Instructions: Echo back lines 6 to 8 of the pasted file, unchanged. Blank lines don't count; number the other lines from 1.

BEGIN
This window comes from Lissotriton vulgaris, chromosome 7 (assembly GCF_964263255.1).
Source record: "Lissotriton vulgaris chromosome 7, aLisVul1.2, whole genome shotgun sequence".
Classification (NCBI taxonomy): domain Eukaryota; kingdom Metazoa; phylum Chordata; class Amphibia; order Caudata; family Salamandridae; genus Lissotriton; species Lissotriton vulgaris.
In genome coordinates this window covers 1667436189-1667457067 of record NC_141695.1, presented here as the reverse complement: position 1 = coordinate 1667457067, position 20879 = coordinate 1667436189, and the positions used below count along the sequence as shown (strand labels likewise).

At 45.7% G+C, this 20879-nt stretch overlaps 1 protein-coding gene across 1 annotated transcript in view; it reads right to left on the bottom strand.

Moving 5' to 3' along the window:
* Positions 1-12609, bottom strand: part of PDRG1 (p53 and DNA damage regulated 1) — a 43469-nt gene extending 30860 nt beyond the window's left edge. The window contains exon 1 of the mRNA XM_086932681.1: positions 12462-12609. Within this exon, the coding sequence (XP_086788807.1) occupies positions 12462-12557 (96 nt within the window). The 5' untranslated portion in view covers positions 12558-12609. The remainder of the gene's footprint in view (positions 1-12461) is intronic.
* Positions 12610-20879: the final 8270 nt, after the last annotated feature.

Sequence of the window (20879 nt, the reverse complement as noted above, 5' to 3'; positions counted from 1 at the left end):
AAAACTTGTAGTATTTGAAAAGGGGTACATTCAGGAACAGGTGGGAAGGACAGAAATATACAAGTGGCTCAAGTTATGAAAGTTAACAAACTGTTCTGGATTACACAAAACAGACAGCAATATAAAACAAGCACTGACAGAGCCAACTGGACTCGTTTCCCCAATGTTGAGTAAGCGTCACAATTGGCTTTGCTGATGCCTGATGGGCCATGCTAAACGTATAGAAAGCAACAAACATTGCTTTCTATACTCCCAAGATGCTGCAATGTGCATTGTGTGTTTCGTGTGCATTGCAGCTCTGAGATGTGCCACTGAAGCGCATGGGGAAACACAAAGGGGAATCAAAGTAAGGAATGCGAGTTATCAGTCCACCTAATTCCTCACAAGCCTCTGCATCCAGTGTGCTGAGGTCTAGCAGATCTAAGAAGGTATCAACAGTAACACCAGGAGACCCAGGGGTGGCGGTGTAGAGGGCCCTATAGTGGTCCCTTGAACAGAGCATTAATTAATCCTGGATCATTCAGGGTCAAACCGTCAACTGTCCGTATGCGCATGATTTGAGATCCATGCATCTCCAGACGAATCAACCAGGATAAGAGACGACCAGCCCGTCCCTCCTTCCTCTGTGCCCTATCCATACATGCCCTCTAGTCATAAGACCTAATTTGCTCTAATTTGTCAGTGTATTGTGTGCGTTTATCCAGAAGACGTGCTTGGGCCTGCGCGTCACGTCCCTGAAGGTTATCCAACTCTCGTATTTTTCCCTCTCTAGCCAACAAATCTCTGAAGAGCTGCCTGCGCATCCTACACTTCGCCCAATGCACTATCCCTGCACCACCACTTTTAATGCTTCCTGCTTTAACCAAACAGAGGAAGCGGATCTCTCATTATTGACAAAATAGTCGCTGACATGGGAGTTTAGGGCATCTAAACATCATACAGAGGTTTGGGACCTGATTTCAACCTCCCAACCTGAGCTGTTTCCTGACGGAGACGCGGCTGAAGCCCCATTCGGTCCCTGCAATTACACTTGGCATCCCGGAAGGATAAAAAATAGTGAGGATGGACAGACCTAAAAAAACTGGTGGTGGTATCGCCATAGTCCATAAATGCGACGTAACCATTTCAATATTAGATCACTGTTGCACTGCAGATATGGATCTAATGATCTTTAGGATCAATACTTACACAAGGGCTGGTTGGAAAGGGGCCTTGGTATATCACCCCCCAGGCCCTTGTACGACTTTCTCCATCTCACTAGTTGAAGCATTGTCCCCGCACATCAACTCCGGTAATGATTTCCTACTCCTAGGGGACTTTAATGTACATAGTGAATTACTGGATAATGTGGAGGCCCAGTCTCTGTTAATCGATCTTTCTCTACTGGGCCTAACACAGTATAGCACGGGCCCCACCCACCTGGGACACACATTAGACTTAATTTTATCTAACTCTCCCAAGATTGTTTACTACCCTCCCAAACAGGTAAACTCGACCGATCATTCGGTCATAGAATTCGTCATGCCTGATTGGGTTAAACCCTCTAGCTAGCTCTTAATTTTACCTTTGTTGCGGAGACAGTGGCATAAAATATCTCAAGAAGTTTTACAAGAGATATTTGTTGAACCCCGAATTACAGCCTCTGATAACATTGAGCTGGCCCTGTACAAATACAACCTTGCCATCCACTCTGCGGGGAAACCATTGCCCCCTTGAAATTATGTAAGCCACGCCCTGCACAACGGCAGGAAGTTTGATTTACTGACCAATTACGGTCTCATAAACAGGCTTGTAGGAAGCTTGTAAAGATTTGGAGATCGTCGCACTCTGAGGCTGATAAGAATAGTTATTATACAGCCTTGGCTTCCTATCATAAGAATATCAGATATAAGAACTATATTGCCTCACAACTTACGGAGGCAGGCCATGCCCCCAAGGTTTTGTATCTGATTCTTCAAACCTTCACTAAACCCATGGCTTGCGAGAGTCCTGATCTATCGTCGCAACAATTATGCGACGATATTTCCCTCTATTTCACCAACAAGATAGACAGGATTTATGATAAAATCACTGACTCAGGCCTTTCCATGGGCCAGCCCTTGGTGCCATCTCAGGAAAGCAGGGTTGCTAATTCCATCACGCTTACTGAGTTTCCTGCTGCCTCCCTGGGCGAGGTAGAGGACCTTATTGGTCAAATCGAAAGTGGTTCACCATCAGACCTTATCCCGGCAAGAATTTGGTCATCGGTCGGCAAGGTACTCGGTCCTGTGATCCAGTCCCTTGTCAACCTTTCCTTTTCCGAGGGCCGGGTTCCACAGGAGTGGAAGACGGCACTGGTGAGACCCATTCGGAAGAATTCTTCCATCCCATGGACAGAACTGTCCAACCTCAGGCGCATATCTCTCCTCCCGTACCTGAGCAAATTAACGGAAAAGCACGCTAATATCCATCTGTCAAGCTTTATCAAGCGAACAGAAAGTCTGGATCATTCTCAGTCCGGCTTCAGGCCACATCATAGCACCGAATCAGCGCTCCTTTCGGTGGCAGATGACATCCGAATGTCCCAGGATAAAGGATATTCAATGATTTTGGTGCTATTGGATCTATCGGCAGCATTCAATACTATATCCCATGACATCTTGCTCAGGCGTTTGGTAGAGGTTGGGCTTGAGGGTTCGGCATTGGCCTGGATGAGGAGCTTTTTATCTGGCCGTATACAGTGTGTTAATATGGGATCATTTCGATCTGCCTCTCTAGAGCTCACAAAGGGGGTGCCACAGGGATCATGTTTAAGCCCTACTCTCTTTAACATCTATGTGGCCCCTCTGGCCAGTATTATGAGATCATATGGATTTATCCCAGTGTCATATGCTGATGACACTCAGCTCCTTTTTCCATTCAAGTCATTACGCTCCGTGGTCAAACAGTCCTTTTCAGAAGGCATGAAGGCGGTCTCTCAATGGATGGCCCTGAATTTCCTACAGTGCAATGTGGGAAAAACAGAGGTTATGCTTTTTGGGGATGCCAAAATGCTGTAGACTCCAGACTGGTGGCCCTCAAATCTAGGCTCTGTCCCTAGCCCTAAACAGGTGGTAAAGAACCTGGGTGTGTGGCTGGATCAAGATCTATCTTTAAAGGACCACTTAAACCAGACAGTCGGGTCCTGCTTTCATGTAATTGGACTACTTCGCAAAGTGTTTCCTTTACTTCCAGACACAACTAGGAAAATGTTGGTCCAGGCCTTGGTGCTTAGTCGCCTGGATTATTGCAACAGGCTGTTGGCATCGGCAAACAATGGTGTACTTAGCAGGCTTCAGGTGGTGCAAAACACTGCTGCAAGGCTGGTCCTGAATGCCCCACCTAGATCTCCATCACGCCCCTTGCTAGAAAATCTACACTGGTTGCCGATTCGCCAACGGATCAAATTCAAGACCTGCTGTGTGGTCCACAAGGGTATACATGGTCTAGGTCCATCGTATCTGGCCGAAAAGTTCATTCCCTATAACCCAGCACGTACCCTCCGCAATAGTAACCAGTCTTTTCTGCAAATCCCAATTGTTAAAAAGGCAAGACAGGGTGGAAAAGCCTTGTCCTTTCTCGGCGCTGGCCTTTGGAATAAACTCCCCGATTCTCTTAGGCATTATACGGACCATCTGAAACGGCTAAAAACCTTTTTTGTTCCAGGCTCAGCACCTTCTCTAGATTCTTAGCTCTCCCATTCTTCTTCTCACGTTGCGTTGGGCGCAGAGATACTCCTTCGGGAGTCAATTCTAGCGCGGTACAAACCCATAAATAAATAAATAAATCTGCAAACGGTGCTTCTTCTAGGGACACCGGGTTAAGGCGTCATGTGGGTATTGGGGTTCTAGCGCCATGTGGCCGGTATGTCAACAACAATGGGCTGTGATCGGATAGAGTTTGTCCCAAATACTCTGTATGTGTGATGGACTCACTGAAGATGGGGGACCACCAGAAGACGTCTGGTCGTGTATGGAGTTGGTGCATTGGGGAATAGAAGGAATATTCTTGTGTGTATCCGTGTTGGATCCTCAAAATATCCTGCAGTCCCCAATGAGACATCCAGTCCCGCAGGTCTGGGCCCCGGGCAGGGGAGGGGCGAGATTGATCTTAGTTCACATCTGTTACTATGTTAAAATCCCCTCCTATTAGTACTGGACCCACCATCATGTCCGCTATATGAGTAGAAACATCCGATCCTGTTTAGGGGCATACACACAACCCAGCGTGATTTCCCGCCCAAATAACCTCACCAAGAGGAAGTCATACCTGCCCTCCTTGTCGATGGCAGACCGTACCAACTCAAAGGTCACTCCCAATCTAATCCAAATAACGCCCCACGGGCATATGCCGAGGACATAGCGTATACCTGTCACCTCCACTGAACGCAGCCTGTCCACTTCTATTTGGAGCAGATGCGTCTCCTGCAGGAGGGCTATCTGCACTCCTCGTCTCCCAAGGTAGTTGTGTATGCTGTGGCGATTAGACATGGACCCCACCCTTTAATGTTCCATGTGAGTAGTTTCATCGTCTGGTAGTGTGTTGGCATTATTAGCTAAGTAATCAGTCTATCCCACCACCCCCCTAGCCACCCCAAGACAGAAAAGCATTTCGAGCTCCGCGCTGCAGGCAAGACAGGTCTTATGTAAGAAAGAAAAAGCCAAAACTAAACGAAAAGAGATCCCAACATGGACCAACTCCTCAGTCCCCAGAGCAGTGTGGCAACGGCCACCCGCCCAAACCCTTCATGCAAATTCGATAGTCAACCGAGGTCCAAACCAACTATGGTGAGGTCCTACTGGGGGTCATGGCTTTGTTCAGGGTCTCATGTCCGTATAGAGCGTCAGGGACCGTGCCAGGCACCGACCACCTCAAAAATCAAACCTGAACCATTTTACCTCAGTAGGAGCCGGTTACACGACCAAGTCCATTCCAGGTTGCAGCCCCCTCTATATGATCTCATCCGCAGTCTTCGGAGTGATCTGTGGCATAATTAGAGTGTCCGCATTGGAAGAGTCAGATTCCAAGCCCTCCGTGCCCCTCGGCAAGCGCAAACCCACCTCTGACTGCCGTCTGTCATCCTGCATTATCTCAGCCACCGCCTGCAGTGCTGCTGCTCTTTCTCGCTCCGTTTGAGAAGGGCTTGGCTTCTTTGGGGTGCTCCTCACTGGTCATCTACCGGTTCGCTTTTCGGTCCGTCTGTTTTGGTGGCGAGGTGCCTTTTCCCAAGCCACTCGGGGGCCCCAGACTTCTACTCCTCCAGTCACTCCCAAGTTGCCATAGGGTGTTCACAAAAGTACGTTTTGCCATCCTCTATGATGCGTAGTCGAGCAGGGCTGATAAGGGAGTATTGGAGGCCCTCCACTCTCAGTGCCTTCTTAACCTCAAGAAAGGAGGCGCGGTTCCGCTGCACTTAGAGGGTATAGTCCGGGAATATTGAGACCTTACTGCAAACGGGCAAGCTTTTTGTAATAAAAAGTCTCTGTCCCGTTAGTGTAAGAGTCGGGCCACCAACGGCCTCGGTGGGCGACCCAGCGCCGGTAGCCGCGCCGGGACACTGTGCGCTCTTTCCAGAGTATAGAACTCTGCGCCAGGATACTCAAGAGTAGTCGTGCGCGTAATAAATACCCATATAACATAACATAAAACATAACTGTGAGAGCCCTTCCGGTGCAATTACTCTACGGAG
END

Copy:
Moving 5' to 3' along the window:
* Positions 1-12609, bottom strand: part of PDRG1 (p53 and DNA damage regulated 1) — a 43469-nt gene extending 30860 nt beyond the window's left edge. The window contains exon 1 of the mRNA XM_086932681.1: positions 12462-12609. Within this exon, the coding sequence (XP_086788807.1) occupies positions 12462-12557 (96 nt within the window). The 5' untranslated portion in view covers positions 12558-12609. The remainder of the gene's footprint in view (positions 1-12461) is intronic.
* Positions 12610-20879: the final 8270 nt, after the last annotated feature.